• Sprawl and Sustainability
  • Corporate Governance
As part of the conference, Daniel B. Magraw, president of the Center for International Environmental Law in Washington, D.C., will give a keynote address.

The conference is free to students. However those seeking continuing legal education credits will be charged $95 and attendees wanting lunch on Saturday will be charged $10. To register for the conference, please click here.

For additional information, contact Keri Grundstein at 303 871 6276.

Wednesday, January 27, 2010

Posting from Santiago, Chile: Environmental Issues Will be a Priority in Government Headed by President-Elect Sebastian Piñera

Sunday 17 of January, represented an historic date for Chilean history. After 20 years, the coalition currently in the government formed by the Christian Democratic Party, the socialist party, Radical Party, and Democratic Party was defeated by the Coalition for the Change formed by two parties that represent the center right: National Renovation Party, and the Democrat Independent Party.

The defeated coalition governed Chile since 1990. The first president was Patricio Aylwin (1990-1994), elected in the first democratic election since 1973. After that, assumed Eduardo Frei (1994- 2000). The third President was Ricardo Lagos (2000-2006), the first socialist since Salvador Allende’s election. The last president of this coalition is the current president Michelle Bachelet who will conclude her term on March 11.

The Coalition of Parties for the Democracy, official name for the Coalition in the power since 1990, did good governments. The coalition reached economic growth, social peace and maybe the most important legacy is the country’s democratization after 17 years of military government, but after 20 years is normal a weakening on the exercise of the power and a change is needed.

On January 17 the Chile’s people elected Sebastian Piñera as new President. He is one of the richest businessmen of the country, former Senator (1990-1998) and important politician since the first democratic government. He belongs to National Renovation Party, a center right party. His election entails that the center right wins its first democratic election since 1958 but should not mean a big change in the country’s future.

Chile has a clear direction committed with the democracy, social justice and economic development. In his first speeches as elected president Pinera has emphasized his recognition to the good labor done by the Coalition for the Democracy, but at the same time has pointed out the necessity of improving in many fields such as economic growth, poverty eradication, crime and corruption fight, and State’s management.

With respect to environmental issues, the new Government has not announced big changes. In the last days was promulgated the law that creates the Environment Ministry, an important signal that the environmental issues will be a priority topic in the next years. The new government will put special emphasis on topics such as: air and water pollution especially in the big cities, sustainable development, environmental courts, renewable energy incentives through taxation measures, emission reduction and civic participation on environmental issues.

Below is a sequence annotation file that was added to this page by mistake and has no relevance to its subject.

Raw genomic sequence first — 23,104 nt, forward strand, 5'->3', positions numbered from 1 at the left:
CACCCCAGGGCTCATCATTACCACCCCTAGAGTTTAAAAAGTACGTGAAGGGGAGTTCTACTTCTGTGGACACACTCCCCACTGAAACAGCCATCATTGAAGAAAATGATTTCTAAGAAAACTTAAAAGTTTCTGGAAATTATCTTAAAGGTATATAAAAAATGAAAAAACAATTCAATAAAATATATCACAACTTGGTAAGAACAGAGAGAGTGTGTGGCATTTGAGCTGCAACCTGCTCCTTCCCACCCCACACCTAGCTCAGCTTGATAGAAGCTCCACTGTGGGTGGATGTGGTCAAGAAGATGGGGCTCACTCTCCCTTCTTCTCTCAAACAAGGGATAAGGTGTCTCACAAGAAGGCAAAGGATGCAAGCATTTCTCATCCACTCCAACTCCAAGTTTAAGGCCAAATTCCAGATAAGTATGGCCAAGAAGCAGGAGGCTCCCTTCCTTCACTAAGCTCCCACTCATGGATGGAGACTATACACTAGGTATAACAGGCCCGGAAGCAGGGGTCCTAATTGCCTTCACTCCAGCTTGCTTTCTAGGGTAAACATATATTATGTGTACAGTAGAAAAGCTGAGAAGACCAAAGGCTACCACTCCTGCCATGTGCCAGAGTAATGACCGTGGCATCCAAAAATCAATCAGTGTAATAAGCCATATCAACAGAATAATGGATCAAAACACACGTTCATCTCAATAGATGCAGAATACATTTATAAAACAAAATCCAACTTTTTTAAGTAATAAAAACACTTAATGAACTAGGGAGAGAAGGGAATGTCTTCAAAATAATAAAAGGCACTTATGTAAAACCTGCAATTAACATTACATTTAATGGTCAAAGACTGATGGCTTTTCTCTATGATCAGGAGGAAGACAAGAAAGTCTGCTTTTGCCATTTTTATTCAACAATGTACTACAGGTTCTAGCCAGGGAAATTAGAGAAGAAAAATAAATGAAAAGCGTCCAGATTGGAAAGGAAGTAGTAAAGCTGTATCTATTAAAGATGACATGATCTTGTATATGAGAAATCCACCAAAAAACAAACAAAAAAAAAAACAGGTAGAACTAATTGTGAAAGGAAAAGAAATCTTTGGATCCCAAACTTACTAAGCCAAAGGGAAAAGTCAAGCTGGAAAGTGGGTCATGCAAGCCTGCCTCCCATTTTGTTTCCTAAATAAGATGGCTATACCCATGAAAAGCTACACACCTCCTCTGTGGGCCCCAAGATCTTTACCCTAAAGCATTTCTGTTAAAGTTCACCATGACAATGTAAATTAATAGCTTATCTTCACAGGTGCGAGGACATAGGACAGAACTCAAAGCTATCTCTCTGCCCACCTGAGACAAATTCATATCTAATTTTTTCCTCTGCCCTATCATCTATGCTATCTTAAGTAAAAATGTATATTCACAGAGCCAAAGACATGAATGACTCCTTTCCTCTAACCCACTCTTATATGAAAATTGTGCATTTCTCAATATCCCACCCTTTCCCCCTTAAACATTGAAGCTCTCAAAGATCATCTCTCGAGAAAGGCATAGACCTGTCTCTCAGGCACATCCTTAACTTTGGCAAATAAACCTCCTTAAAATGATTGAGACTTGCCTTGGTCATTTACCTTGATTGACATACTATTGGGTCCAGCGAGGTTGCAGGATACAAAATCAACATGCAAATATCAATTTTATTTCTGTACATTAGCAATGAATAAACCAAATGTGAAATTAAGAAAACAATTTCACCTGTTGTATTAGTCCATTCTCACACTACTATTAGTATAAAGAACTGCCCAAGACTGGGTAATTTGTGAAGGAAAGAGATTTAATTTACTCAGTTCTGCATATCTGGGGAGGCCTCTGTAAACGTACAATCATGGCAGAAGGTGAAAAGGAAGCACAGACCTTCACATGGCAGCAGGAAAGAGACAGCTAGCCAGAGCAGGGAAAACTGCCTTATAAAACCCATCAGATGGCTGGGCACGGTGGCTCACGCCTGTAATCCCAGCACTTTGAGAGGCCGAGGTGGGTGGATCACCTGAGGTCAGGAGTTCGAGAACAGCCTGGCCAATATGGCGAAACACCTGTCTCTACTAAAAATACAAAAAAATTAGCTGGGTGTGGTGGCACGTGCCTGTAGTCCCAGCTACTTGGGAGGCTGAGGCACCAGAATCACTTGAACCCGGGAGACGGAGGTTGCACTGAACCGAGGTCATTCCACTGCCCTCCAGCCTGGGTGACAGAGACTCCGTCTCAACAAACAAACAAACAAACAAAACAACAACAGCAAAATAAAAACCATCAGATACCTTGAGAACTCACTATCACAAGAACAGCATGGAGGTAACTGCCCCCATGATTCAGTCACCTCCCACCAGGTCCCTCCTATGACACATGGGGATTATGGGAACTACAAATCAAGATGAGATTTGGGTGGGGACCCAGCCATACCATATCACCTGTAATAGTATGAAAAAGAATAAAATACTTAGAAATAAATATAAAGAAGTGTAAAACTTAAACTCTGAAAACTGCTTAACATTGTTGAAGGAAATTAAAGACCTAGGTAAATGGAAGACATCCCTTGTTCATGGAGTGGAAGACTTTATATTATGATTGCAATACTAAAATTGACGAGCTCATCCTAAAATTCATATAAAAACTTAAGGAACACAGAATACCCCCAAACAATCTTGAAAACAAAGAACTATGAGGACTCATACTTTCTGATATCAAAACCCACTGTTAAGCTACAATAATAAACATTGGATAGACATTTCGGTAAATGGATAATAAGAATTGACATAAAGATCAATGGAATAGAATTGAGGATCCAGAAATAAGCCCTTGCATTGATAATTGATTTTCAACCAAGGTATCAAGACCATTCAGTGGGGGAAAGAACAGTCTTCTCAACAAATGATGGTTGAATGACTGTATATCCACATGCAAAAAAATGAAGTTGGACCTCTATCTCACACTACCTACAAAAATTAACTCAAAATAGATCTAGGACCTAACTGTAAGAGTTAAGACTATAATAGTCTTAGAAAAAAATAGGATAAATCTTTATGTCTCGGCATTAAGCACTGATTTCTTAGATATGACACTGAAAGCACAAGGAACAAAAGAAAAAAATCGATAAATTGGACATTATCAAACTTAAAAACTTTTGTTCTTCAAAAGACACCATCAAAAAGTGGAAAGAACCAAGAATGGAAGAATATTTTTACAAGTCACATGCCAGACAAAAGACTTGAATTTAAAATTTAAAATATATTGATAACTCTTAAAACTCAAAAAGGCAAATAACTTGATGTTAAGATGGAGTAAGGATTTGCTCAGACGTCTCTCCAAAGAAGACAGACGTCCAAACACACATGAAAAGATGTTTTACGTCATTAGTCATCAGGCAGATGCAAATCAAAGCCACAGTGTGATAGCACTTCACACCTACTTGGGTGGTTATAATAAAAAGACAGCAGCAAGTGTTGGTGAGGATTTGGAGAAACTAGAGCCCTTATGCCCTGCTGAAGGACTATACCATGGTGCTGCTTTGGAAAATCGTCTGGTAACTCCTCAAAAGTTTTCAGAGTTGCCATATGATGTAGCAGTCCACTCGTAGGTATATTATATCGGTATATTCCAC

--José Ignacio Henriquez
Santigo, Chile
LLM Graduate, December 2009

Tuesday, January 26, 2010

The Denver Post Guest Commentary: "Producing Clean Energy and Providing Good Jobs"

I am not the only person who thinks that the state of Colorado and Denver are poised to play a large role in the country's move towards a new energy economy.

Check out this recent guest commentary (click here) in The Denver Post by Mark Chen, director of marketing for Abound Solar in Loveland, Colo., and Phyllis Cuttino, director of the Washington, D.C.-based Pew Environment Group's climate change campaign.

The writers describe the positive environment (in a manner of speaking) in Colorado that is setting the foundation for more green energy development, and conclude with this observation:
Investing in the clean energy economy pays off. We have the chance now to choose policies and incentives that could provide thousands of people across Colorado with good-paying jobs, while at the same time protecting the planet.
There is a great deal happening in Denver and all across Colorado to be sure. Learning about it at the DU Sturm College of Law is a great place to begin.

Monday, January 25, 2010

Dr. Elisabeth Holland, Senior Scientist at NCAR, Speaks To DU Class About the Science of Global Warming

Dr. Elisabeth A. Holland, Senior Scientist at the National Center for Atmospheric Research (NCAR) that is located about 60 kilometers from Denver, gave a presentation recently on the science of global warming to students in Prof. Anita Halvorssen's Global Climate Change Law & Policy course at the University of Denver Sturm College of Law.

Dr. Holland, shown at right in picture along with Prof. Halvorssen, along with former U.S. Vice President Al Gore and the other lead authors of the Intergovernmental Panel on Climate Change (IPCC), were awarded the Nobel Peace Prize in October 2007.

Dr. Holland spoke of the many changes that signal a warming world including rising atmospheric temperatures, rising sea levels, and a reduction in the Northern Hemisphere's snow cover. The IPCC's conclusion was that warming is unequivocal. She went on to say that precipitation over land is changing significantly over broad areas with extreme weather resulting in heavy rainfall over North America. She also said that the Greenland and Antarctic ice sheets are shrinking.

"Most of the observed increase in globally averaged temperatures since the 20th century is 'very likely' [i.e., meaning 90 percent] due to the observed increase in anthropogenic [human-caused] greenhouse gas concentrations," Dr. Holland said.

Finally, she said that in order to achieve the IPCC's recommended 2 percent reduction in global emissions of carbon dioxide, the world would have to reduce the rate of emissions by 3.7 percent per year beginning in 2011, 5.3 percent per year beginning in 2015, or 9 percent per year beginning in 2020.

The next IPCC report will be published in 2012.

--Lucy Daberkow
Assistant Graduate Program Director